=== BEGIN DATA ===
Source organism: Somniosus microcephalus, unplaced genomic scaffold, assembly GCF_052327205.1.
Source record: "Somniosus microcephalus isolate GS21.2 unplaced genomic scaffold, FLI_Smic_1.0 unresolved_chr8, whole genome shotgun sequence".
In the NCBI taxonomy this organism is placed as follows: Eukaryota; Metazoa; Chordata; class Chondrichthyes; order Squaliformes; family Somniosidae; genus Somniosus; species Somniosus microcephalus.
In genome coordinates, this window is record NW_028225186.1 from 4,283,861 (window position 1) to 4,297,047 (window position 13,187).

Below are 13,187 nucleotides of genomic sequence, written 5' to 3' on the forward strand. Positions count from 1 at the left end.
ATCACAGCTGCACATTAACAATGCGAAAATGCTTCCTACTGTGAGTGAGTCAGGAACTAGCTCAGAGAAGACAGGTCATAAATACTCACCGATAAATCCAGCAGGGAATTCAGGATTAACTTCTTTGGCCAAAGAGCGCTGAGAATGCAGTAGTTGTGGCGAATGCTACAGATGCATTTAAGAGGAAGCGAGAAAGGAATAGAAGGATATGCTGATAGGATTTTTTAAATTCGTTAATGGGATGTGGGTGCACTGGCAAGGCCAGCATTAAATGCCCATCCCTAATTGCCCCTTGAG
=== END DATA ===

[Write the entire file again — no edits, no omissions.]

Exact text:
Source organism: Somniosus microcephalus, unplaced genomic scaffold, assembly GCF_052327205.1.
Source record: "Somniosus microcephalus isolate GS21.2 unplaced genomic scaffold, FLI_Smic_1.0 unresolved_chr8, whole genome shotgun sequence".
In the NCBI taxonomy this organism is placed as follows: Eukaryota; Metazoa; Chordata; class Chondrichthyes; order Squaliformes; family Somniosidae; genus Somniosus; species Somniosus microcephalus.
In genome coordinates, this window is record NW_028225186.1 from 4,283,861 (window position 1) to 4,297,047 (window position 13,187).

Below are 13,187 nucleotides of genomic sequence, written 5' to 3' on the forward strand. Positions count from 1 at the left end.
ATCACAGCTGCACATTAACAATGCGAAAATGCTTCCTACTGTGAGTGAGTCAGGAACTAGCTCAGAGAAGACAGGTCATAAATACTCACCGATAAATCCAGCAGGGAATTCAGGATTAACTTCTTTGGCCAAAGAGCGCTGAGAATGCAGTAGTTGTGGCGAATGCTACAGATGCATTTAAGAGGAAGCGAGAAAGGAATAGAAGGATATGCTGATAGGATTTTTTAAATTCGTTAATGGGATGTGGGTGCACTGGCAAGGCCAGCATTAAATGCCCATCCCTAATTGCCCCTTGAG